- Brent heading for a gain of more than 3% and WTI more than 4% for the week.
- Strong rebound in US gross domestic product in Q3 highlights resilience of the world's largest economy and oil consumer.
Melbourne: Oil prices fell in early trade on Friday on a stronger dollar, but were on track for a weekly gain on concerns about supply tightening with Europe's pending cut-off of imports from Russia.
Brent crude futures came off 42 cents, or 0.4 per cent, to $96.54 a barrel at 0043 GMT, after rising 1.3 per cent in the previous session. US West Texas Intermediate (WTI) crude futures were down 56 cents, or 0.6 per cent, at $88.52 a barrel, paring about half the gains from the previous session.
Still, both benchmark oil contracts were on course for a weekly rise, with Brent heading for a gain of more than 3 per cent and WTI more than 4 per cent.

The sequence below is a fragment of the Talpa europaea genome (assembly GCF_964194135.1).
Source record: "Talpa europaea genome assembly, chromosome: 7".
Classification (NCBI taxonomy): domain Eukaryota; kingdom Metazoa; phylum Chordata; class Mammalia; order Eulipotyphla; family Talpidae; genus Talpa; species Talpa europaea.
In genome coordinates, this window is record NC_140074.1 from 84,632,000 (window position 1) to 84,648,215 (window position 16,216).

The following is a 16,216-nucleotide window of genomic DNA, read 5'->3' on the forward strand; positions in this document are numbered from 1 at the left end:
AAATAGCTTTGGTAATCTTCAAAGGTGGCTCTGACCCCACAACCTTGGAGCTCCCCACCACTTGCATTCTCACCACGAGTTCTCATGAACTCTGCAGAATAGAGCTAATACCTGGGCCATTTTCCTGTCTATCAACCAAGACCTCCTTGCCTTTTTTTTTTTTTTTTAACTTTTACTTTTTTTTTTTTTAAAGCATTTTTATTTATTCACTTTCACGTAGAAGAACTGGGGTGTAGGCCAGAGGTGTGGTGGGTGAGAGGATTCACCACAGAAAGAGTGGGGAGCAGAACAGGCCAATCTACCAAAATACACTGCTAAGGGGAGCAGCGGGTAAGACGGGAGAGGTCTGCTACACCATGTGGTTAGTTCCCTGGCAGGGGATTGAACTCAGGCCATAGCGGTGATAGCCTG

Friday's declines came as the dollar index inched up to 110.57, making oil more expensive for buyers holding other currencies.
Analysts said the strong rebound in US gross domestic product in the third quarter reported on Thursday highlighted the resilience of the world's largest economy and oil consumer.
"From an oil market perspective - despite the high interest rates - that's a direct driver into your demand outlook," said Baden Moore, head of commodities research at National Australia Bank.
He said volatility in the market is likely to be on the upside, given that global inventories are low, European sanctions on Russian crude are set to take effect in December, and Chinese demand is picking up.
The widening premium for Brent over WTI is being stoked by signs of a rise in refinery runs in China, Europe's hunger for crude ahead of the embargo on Russian oil, and pending supply cuts by the Organization of Petroleum Exporting Countries (OPEC) and allies, together called OPEC+.
"The market remains wary of the impending deadlines for European purchases of Russian crude before the sanctions kick in on 5 December," ANZ Research analysts said in a note.